What do parents want for their children? The simple answer is the best; we all want the best for our children.
How can teachers support parents in ensuring that their children have a broad and fulfilling education? The starting point is to recognise that schools are there to provide a service to parents and to children, not the other way round! Parental involvement in a child's education lies at the heart of the process; it is not an added extra.
Often when teachers refer to parental involvement it appears to be some kind of concession. And when you ask what they mean by involvement, they talk of using parents as classroom assistants - rather than referring to the ways in which parents can participate in their own child's education.
We have to overcome the prejudices and misconceptions that exist on all sides and create a new and positive working relationship between parents, children and teachers. The "white line on the playground that parents are not allowed to cross" may be a thing of the past but in many schools there is still a "glass doorway" that prevents parents from joining in. If parents are going to pass through this doorway then more often than not schools will have to take the initiative because sadly, after years of separation between home and school, many parents don't value their role in their child's education.
The door should be open from day one. The initial contact that parents have with the local school sets the tone for all future encounters. Early on, parents and teachers need to meet and talk about the educational and development needs of each child. The results of baseline testing can be shared and a specific learning and development programme put in place. Educational plans for children with special educational needs are now established but the idea ought to be extended to all children. The plan should be a joint one, in which parents acknowledge their contribution as well as the school's. At a later stage, children should be directly involved in the planning process.
Children's progress can then be measured against their plan and against other appropriate benchmarks. This should make parents' evenings or review meetings much more productive and enlightening for teachers, parents, and children. Success can be celebrated and difficulties uncovered, sooner rather than later. This will help schools to value each child's achievements and help all parents to connect with the learning process.
To make this work we need good teachers who are committed to working with parents. As an active parent and long-time governor, I fully appreciate the difficulties of the last 15 years of change. But from a parent's perspective many of these changes have been positive in intention, if not always in execution. Teachers need to embrace the opportunities that now exist for transforming our approach to teaching and learning. Enthusiastic teachers and informed parents working together can make a difference, even in the most challenging situations. For those teachers who find it difficult to adapt to the new frameworks of performance and accountability, I have a great deal of sympathy. The pace of change has been frantic and the bureaucracy is excessive.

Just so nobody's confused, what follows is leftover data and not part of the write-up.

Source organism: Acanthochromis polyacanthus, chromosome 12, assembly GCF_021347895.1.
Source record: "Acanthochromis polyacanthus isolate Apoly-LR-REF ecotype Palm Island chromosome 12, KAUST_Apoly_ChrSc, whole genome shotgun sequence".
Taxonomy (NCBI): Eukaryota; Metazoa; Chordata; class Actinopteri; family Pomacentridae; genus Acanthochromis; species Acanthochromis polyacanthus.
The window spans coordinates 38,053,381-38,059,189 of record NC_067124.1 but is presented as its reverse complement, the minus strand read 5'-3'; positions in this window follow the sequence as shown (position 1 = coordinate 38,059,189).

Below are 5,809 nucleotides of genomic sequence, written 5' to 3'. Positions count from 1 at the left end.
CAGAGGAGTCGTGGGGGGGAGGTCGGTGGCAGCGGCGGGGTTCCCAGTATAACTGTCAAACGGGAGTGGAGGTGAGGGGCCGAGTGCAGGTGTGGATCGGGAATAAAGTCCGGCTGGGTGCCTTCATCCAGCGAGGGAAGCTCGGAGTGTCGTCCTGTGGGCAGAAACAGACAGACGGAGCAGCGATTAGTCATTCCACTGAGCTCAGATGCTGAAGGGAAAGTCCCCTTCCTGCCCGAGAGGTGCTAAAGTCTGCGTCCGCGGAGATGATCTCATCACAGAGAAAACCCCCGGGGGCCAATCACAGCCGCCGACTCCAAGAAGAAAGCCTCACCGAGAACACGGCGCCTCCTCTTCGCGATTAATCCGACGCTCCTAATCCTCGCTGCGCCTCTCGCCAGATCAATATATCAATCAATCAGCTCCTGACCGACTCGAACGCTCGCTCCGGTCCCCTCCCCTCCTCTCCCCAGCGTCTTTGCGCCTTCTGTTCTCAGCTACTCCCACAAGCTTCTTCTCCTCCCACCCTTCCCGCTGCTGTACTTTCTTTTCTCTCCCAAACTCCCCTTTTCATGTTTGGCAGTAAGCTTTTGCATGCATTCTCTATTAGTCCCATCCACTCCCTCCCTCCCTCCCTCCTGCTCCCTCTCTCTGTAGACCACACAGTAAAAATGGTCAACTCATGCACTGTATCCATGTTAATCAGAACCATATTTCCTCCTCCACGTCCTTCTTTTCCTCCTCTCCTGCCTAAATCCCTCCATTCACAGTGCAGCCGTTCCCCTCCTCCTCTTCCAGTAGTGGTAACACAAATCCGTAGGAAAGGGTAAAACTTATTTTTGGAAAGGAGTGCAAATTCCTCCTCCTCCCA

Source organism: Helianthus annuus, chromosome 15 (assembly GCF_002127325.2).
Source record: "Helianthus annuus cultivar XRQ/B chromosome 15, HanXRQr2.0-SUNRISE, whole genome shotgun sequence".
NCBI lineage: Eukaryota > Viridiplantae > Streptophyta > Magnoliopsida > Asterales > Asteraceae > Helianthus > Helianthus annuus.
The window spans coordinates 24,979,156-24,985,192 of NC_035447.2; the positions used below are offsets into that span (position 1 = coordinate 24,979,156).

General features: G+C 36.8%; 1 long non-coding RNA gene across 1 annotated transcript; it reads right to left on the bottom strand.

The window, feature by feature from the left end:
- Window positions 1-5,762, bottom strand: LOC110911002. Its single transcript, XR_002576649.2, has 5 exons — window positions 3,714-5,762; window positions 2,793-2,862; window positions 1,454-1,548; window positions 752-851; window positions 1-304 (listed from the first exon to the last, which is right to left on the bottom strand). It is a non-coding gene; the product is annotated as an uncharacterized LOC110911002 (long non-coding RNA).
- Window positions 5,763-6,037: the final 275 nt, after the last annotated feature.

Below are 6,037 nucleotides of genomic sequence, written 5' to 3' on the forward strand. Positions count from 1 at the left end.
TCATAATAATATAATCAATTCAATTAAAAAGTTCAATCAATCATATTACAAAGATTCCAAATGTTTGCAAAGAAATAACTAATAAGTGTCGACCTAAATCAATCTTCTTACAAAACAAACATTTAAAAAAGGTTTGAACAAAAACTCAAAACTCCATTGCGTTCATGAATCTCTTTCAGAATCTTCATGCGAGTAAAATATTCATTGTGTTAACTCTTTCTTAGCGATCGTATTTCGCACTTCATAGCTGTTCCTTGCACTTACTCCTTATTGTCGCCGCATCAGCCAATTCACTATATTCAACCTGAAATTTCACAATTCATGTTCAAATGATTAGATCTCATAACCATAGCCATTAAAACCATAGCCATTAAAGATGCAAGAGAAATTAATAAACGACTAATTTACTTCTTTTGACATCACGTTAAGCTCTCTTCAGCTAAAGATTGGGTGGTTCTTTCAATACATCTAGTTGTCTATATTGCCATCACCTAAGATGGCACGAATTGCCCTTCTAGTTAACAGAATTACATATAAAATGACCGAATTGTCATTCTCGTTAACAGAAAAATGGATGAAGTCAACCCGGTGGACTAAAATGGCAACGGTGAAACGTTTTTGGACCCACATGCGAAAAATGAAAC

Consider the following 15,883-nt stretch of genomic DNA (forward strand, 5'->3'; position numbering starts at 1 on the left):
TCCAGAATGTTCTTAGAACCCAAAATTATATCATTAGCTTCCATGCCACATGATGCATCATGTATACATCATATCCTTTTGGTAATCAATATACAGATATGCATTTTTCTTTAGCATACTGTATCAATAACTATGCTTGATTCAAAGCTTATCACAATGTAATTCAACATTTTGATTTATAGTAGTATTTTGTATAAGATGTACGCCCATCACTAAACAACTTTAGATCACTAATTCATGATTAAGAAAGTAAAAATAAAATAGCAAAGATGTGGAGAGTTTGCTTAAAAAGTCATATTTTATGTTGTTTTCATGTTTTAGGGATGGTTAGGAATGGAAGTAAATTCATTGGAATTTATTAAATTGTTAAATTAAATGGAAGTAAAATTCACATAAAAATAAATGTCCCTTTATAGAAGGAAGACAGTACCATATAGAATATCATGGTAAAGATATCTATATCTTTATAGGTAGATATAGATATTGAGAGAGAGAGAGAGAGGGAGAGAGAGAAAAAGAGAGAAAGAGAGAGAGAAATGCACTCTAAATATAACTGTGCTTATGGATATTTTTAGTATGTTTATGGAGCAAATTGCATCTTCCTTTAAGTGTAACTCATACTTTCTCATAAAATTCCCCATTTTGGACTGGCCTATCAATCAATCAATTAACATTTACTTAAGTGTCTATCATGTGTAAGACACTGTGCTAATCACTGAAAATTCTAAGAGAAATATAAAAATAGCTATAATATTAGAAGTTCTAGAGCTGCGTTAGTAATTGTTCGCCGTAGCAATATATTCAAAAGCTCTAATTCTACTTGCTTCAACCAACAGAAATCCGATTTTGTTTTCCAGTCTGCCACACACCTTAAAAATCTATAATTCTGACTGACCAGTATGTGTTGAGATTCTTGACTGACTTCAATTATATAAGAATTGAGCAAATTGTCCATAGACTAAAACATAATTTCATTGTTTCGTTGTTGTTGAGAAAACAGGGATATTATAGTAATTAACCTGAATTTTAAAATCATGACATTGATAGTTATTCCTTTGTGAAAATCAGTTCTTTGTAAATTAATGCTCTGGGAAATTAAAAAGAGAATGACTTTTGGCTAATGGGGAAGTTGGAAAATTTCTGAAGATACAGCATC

But ultimately the needs of children are paramount and if teachers are disenchanted and if they do not wish or are unable to move forward then they must move over.
Where will this partnership lead us? What kind of outcomes should we expect? At present parents tend to value academic achievement above all. This is understandable; we all want our children to acquire useful knowledge and skills, and qualifications are an inescapable part of our education system.
But most of us know from our real-world experience that there is a great deal more to education. Parents and teachers working together can develop a shared vision of a broadly based and inclusive education system. Together they can help children to think creatively, to develop understanding and respect for other people's values, to appreciate the importance of teamwork and to learn how to deal with the different circumstances they will encounter in the outside world. In doing this we will have to confront our own limitations and prejudices, but in partnership we are much more likely to raise standards and to achieve a broad education for our children. It is time to break the glass doorway so that we can work towards the best for all children.
Fran Stevens is a parent and chair of governors at Harborne junior and infant school, Birmingham